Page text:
14. An electronic communication system comprising: (a) at least one replaceable token, said at least one replaceable token pointing to at least one defined location containing retrievable content data to be inserted into at least one electronic communication; (b) a local electronic system capable of: (1) identifying said at least one replaceable token; (2) extracting said content data from said defined location; and (3) replacing said replaceable token with said content data.

15. The system of claim 14, wherein said system is capable of searching for said at least one replaceable token.

16. The system of claim 14, wherein said at least one electronic communication is one electronic communication and said at least one replaceable token is one replaceable token pointing to a defined location containing retrievable content data to be inserted into said one electronic communication.

17. The system of claim 14, wherein said at least one electronic communication is one electronic communication and said at least one replaceable token is a plurality of replaceable tokens, each pointing to a defined location containing retrievable content data to be inserted into said one electronic communication.

18. The system of claim 14, wherein said at least one electronic communication is a plurality of electronic communications and said at least one replaceable token is one replaceable token pointing to a defined location containing retrievable content data to be inserted into said plurality of electronic communications.

19. The system of claim 14, wherein said at least one electronic communication is a plurality of electronic communications and said at least one replaceable token is a plurality of replaceable tokens, each pointing to a defined location containing retrievable content data to be inserted into said plurality of electronic communications.

20. The system of claim 14, wherein said defined location is internal to said system.

21. The system of claim 14, wherein said defined internal location is at least one of a locally-maintained database and a server.

22. The system of claim 14, wherein said defined location is external to said system.

23. The system of claim 22, wherein said external location is capable of being referenced via a Uniform Resource Identifier (URI).

24. The system of claim 23, wherein said URI identifies a resource located on at least one of a web server, a database server, an electronic data storage device, and optical data storage device.

25. The system of claim 14, wherein said system is capable of transforming said content data into at least one specified format for use in composing said at least one electronic communication.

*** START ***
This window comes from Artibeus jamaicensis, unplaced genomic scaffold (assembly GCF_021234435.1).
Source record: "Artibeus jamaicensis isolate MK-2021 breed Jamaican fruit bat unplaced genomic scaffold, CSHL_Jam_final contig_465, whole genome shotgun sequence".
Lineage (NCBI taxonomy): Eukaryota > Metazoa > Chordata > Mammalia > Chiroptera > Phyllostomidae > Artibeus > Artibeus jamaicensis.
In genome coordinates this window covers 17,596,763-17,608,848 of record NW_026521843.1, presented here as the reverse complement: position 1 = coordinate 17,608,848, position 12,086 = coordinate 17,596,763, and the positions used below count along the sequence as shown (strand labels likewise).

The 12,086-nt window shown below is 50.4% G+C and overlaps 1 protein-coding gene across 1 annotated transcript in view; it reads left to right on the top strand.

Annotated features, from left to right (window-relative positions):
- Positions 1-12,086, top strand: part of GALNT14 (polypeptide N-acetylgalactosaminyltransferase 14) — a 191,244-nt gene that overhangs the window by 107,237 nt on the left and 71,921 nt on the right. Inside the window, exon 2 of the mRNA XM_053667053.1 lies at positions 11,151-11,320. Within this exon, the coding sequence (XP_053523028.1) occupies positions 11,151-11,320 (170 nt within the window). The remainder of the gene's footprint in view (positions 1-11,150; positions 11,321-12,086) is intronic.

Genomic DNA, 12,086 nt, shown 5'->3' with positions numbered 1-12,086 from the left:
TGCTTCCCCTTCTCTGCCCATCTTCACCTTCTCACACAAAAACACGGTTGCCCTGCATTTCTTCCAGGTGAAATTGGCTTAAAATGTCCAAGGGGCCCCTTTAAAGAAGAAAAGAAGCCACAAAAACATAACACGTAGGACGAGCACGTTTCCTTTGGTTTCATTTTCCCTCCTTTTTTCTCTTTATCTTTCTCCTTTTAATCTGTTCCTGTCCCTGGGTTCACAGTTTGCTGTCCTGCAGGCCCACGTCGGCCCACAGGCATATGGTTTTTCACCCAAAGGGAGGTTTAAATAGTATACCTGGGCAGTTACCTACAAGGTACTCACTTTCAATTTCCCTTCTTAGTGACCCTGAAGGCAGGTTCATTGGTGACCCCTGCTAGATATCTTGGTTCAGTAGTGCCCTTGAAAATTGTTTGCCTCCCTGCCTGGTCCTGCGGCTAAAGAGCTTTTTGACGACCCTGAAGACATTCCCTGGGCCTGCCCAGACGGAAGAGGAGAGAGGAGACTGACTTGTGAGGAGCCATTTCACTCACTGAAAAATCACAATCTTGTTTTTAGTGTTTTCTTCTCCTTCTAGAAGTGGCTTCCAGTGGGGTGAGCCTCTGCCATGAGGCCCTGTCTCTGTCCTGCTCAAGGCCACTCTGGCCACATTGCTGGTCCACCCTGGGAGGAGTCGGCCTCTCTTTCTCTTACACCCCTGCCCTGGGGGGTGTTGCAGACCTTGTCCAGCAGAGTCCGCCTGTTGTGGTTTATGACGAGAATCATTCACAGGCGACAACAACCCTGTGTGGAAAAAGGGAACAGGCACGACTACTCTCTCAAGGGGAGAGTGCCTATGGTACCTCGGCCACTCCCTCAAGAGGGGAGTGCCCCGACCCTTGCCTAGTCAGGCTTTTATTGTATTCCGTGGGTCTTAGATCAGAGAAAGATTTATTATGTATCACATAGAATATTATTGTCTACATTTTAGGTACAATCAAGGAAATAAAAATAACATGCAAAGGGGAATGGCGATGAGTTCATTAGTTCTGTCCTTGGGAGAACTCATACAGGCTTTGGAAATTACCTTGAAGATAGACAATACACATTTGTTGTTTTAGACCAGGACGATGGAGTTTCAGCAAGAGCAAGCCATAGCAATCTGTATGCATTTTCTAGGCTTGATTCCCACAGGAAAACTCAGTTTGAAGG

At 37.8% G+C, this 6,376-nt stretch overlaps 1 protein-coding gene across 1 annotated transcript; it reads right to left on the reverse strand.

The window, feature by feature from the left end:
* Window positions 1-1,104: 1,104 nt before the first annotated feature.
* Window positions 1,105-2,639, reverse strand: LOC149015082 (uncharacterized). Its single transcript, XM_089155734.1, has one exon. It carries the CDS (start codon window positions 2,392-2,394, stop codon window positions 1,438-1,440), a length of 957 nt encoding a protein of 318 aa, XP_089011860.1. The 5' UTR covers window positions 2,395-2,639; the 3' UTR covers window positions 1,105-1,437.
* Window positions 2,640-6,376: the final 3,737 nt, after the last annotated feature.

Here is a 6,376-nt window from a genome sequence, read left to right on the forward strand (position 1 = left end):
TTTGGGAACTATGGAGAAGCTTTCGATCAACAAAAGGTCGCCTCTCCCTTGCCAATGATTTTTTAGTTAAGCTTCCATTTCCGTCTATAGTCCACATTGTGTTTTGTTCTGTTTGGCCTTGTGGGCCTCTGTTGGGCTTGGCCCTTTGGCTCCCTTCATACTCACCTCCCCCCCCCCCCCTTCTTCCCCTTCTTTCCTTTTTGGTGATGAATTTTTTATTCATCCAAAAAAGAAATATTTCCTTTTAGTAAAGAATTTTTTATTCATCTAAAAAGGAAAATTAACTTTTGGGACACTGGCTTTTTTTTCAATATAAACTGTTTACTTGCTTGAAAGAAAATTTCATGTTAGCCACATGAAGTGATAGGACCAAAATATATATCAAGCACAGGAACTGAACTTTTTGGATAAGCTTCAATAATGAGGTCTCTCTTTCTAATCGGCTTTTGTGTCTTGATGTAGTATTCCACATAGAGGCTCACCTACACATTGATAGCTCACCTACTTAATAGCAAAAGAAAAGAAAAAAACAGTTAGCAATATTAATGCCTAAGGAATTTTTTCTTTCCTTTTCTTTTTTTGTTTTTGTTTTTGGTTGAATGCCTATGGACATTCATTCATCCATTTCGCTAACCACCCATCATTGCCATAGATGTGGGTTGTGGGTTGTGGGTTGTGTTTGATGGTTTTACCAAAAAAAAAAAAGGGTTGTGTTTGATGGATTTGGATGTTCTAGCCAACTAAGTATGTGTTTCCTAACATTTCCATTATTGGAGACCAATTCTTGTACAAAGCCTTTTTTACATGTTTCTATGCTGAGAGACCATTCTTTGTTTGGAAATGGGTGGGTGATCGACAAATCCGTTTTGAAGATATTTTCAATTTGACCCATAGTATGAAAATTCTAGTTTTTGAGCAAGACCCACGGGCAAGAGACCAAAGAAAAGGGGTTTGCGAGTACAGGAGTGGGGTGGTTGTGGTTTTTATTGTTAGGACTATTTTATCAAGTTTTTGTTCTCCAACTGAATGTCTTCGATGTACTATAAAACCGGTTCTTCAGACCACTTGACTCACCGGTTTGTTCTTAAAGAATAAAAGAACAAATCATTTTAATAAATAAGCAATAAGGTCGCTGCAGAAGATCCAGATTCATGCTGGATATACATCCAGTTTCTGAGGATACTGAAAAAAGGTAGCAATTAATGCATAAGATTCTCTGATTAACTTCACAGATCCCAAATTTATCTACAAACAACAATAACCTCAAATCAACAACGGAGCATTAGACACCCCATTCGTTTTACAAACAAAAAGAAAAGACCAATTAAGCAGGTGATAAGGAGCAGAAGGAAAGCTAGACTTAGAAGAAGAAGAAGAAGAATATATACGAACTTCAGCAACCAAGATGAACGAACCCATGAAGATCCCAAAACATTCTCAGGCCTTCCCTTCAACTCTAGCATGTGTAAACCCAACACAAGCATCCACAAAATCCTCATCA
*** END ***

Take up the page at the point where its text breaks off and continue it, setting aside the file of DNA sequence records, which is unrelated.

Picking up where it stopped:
26. The system of claim 14, wherein said content data is extracted from said defined location and inserted into said at least one replaceable token while said at least one electronic communication is being compiled.

Description:

FIELD OF THE INVENTION

The present invention relates to the electronic communication field, and more specifically to the customization of electronic communications, especially email messages.

BACKGROUND OF THE INVENTION

Within electronic communication systems, replaceable “tokens” act as placeholders for variable or customized data to be inserted or merged into electronic communication content. Such data could include personalized data or time-sensitive data to be included in communications to prospective recipients.

Persons familiar with the technology involved here will appreciate that a “token” is a replaceable data entity and can also be referred to as, among other terms, a variable, custom block, custom field, merge tag, personalization field, or personalized content.

Conventional techniques for creating customized content for a large number of recipients require an inordinate amount of setup time and data preparation. These conventional techniques also require data to be extracted from various data sources and synchronized prior to the merging process. Also, in these conventional techniques, content is not compiled in real time, and in some instances rules are set for separate items of data. In a mass communication environment, this could require thousands or millions of rules to be made and applied. Time-sensitive and customized content would be constantly changing, and data would need to be moved to readily accessible sources at the moment each message is compiled.